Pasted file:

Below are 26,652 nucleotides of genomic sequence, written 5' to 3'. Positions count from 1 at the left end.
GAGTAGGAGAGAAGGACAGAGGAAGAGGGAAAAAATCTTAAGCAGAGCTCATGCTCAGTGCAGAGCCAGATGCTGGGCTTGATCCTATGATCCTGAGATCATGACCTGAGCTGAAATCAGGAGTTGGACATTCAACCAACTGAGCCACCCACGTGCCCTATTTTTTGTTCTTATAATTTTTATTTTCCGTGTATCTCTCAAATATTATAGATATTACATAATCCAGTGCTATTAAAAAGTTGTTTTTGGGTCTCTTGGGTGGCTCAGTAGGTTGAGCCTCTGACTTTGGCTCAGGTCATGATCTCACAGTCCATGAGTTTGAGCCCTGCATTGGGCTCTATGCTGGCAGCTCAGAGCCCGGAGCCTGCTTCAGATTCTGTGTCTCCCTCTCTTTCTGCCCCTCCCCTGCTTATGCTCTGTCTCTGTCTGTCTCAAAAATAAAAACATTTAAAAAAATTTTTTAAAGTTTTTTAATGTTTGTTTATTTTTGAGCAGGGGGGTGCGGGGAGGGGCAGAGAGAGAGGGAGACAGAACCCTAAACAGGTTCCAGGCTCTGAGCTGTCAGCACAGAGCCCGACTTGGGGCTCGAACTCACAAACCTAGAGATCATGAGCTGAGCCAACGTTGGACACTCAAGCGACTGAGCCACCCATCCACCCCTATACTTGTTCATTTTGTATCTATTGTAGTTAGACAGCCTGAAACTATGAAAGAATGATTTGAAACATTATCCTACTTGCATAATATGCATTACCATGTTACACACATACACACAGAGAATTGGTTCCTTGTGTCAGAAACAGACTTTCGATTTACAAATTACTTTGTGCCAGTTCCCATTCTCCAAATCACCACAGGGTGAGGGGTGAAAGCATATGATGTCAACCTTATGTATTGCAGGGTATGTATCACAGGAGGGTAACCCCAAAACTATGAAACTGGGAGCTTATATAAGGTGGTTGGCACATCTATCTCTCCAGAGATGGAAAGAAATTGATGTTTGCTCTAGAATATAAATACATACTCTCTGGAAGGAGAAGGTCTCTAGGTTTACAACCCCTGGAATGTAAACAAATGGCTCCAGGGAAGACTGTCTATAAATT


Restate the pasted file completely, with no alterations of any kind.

Below are 26,652 nucleotides of genomic sequence, written 5' to 3'. Positions count from 1 at the left end.
GAGTAGGAGAGAAGGACAGAGGAAGAGGGAAAAAATCTTAAGCAGAGCTCATGCTCAGTGCAGAGCCAGATGCTGGGCTTGATCCTATGATCCTGAGATCATGACCTGAGCTGAAATCAGGAGTTGGACATTCAACCAACTGAGCCACCCACGTGCCCTATTTTTTGTTCTTATAATTTTTATTTTCCGTGTATCTCTCAAATATTATAGATATTACATAATCCAGTGCTATTAAAAAGTTGTTTTTGGGTCTCTTGGGTGGCTCAGTAGGTTGAGCCTCTGACTTTGGCTCAGGTCATGATCTCACAGTCCATGAGTTTGAGCCCTGCATTGGGCTCTATGCTGGCAGCTCAGAGCCCGGAGCCTGCTTCAGATTCTGTGTCTCCCTCTCTTTCTGCCCCTCCCCTGCTTATGCTCTGTCTCTGTCTGTCTCAAAAATAAAAACATTTAAAAAAATTTTTTAAAGTTTTTTAATGTTTGTTTATTTTTGAGCAGGGGGGTGCGGGGAGGGGCAGAGAGAGAGGGAGACAGAACCCTAAACAGGTTCCAGGCTCTGAGCTGTCAGCACAGAGCCCGACTTGGGGCTCGAACTCACAAACCTAGAGATCATGAGCTGAGCCAACGTTGGACACTCAAGCGACTGAGCCACCCATCCACCCCTATACTTGTTCATTTTGTATCTATTGTAGTTAGACAGCCTGAAACTATGAAAGAATGATTTGAAACATTATCCTACTTGCATAATATGCATTACCATGTTACACACATACACACAGAGAATTGGTTCCTTGTGTCAGAAACAGACTTTCGATTTACAAATTACTTTGTGCCAGTTCCCATTCTCCAAATCACCACAGGGTGAGGGGTGAAAGCATATGATGTCAACCTTATGTATTGCAGGGTATGTATCACAGGAGGGTAACCCCAAAACTATGAAACTGGGAGCTTATATAAGGTGGTTGGCACATCTATCTCTCCAGAGATGGAAAGAAATTGATGTTTGCTCTAGAATATAAATACATACTCTCTGGAAGGAGAAGGTCTCTAGGTTTACAACCCCTGGAATGTAAACAAATGGCTCCAGGGAAGACTGTCTATAAATT